# Controlling the speed and position of a linear actuator

I'm trying to control a linear actuator's position and velocity. I can create independent PID loops to control either position or velocity, but I'm not sure how I could control both.

Should I be looking at a cascade PID? Which of the two would be the inner loop, and how would I use the output of the outer loop as the set point of the inner loop?

Or, should I be looking at trajectory generation?

The figure below shows an example of the type of motion I'd like to generate, but with meters in place of degrees.

• The position loop can be built around the velocity loop. – Eugene Sh. Nov 7 '16 at 19:55
• The faster loop should be the inner for stability reasons. – DPF Nov 7 '16 at 20:22

It's 6 months old, but bumped by the system and the given answer is unrelated to the question. I'll try.

To answer the original question, yes, you will need a cascade controller. I think you can do this with two PID control loops.

The first PID loop is for position, it computes error based on where it is and where to go. The output of this PID is the speed setpoint for the next PID.
The output of the first PID must be limited to the maximum speed of the system. Otherwise Ki will saturate.

The second PID loop for the speed takes the current speed, and the requested speed (+/- direction) from the first PID and sets motor current accordingly.
This PID has a faster system if you have a gearbox.

You also might also want to limit the acceleration.
I'm not sure of the best place in the loop to do this. Maybe a third PID parallel the position pid only able the reduce the speed setpoint if it acceleration was too quickly. Feel free to comment/edit.

I've made a similar setup with 3 PID loops, one extra loop subtracts from the second setpoint if system limits are exceeded on the actuator. For example in this situation it might perform motor current limiting when blocked or with heavy load.

Fuzzy control loops can be a suitable alternative depending on your application requirements.

In order to design a real HDD, and optimize the stability, speed and overshoot of the servo loop, one must consider all variables not included in this simple question. For example bandwidth of feedback , bandwidth of trajectory and stability of loop to physical disturbances of shock vibration and jerks.

For example climatic and polarized differences in magnetic force of coil in any permanent magnet will vary at extreme position, direction and temperature which affects your gain constants.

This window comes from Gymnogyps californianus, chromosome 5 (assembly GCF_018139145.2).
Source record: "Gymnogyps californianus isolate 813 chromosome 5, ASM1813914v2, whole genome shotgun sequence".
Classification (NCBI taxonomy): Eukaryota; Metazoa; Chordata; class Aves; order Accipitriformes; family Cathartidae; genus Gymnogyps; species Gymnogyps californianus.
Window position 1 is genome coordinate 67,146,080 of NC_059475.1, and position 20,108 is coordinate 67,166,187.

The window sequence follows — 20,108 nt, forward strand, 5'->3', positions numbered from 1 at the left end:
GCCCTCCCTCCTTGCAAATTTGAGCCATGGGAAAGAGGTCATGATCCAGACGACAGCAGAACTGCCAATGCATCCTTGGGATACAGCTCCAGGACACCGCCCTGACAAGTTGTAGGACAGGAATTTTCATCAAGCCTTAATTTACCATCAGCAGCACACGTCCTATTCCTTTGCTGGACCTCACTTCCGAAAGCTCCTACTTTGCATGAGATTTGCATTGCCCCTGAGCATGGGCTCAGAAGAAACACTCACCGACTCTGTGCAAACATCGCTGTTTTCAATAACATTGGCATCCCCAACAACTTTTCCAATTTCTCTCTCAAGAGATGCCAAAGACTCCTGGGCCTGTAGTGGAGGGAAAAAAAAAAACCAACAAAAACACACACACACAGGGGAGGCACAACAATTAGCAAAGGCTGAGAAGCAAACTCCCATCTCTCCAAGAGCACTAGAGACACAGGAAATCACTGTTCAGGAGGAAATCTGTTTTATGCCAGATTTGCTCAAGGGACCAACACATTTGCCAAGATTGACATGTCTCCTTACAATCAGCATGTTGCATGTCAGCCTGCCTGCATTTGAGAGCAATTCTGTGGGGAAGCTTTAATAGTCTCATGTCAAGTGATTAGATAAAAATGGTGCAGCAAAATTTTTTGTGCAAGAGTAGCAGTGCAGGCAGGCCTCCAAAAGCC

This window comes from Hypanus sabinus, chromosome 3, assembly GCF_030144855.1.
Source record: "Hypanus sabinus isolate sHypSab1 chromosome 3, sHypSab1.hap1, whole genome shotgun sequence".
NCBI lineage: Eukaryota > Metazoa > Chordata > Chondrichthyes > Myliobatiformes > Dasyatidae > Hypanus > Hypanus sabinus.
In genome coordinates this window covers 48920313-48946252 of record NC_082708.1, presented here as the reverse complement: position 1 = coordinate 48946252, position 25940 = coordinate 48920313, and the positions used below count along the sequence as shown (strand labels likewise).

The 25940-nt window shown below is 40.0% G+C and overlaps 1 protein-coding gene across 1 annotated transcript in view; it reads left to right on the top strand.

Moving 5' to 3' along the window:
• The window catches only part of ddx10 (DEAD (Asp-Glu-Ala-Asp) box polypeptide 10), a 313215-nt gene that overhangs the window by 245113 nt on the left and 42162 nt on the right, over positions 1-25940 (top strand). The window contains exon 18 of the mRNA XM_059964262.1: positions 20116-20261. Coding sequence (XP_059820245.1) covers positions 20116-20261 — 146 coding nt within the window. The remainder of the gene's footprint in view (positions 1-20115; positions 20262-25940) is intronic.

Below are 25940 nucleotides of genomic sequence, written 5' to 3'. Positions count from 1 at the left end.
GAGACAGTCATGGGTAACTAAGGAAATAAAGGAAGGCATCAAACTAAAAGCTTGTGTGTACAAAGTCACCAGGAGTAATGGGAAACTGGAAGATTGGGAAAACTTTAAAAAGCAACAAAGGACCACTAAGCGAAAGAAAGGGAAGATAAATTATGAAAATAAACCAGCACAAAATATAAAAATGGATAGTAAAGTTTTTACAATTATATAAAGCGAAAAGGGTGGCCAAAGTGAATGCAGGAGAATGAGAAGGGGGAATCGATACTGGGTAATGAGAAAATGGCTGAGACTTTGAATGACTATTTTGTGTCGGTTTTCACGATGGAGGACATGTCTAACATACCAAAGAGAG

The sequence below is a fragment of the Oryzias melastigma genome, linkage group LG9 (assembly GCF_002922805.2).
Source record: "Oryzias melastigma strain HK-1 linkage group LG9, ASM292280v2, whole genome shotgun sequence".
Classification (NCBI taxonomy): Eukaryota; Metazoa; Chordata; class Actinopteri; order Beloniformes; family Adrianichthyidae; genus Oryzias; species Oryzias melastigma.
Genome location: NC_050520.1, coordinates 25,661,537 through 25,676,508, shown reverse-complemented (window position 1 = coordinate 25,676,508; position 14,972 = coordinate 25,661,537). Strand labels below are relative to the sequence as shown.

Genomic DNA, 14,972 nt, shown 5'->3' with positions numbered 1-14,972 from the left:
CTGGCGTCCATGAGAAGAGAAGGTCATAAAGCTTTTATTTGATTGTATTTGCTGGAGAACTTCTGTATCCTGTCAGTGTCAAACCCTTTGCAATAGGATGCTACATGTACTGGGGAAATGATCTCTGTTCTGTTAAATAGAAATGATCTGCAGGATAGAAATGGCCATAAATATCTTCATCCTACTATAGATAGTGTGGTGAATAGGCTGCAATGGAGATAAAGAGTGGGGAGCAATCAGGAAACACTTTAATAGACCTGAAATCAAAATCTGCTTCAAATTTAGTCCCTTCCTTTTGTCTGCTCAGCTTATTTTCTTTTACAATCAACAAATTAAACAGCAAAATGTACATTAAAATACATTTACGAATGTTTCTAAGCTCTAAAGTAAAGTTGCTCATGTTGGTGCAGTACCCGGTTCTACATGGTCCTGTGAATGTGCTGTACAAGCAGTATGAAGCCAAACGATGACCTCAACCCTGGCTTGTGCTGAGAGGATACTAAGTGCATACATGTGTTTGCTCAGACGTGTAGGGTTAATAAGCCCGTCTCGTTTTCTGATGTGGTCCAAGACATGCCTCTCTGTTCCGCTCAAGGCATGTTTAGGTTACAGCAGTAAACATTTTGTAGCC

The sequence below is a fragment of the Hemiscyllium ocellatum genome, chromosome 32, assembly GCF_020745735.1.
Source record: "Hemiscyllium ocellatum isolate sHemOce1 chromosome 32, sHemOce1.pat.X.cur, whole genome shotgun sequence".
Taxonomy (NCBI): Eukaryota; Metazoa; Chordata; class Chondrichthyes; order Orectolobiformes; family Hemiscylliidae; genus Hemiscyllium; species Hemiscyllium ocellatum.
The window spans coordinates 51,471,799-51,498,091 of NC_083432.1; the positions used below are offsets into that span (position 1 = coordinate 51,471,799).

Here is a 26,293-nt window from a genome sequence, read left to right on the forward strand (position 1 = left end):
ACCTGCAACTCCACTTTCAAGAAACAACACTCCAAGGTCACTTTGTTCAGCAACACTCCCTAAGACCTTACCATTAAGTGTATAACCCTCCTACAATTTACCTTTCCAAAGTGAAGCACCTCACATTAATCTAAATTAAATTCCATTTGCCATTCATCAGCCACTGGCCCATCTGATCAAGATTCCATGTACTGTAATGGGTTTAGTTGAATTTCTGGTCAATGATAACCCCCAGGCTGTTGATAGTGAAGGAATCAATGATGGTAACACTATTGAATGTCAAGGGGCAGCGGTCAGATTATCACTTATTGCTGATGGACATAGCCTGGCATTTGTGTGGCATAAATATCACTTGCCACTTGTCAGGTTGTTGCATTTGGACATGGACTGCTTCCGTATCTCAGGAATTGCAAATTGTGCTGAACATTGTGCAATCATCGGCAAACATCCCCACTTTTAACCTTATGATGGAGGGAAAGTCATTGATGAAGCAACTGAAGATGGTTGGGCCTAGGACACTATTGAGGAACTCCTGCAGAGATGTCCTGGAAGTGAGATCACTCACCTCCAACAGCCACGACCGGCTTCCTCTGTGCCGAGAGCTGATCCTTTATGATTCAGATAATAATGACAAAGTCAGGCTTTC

## The fundamental starting point is trajectory design.

At first unknowns must be defined for maximum {a,v and x} where x includes max radial distance to seek and max position error on track. (PES = position error signal). These are unique to the hardware.

This is just a gross simplification.

The inputs are Voltage and current to the voice Coil (VCM).

• the result is force with current and acceleration depends also on the coercivity of the rare earth magnet, coupling factor, temperature sensitivity , directional sensitivity and supply tolerance at 12V. Thus acceleration feedback is derived from VCM current while velocity feedback comes from the tach-like conversion servo track crossings which are derived for each cycle of the PES signal.

Both velocity tach and VCM current are used in the trajectory control until arrival of the last track and the loop PID characteristics switches to PES feedback only.

If one knows the max velocity , then they can predict when to start braking with the inertia of the head-arm assembly (HAA) in order to arrive at the last track with the greatest speed before going to PES tracking mode and have

If all of these design goals and block function variables are specified up front, then servo PID loop design may begin.

There are many other constrains for reducing slew rate for quieter operation, you may neglect for now. But vibration reduction from spindle run out is a priority as well as external mechanical environment specs with PES error and bit error rate BER.

Also assume your assembly is perfectly dynamically balanced and you have some idea on the the baseplate resonant frequencies which occur in any design, which affects the PID phase margin and tradef between stability and speed as well as ruggedness under disturbances and data integrity loss with position error.

• +1 for the great info, but i think he is taking about linear actuators ( DC motor + acme screw in one package ) rather than Linear Motor ( aka voice coil ) – ElectronS May 24 '17 at 8:14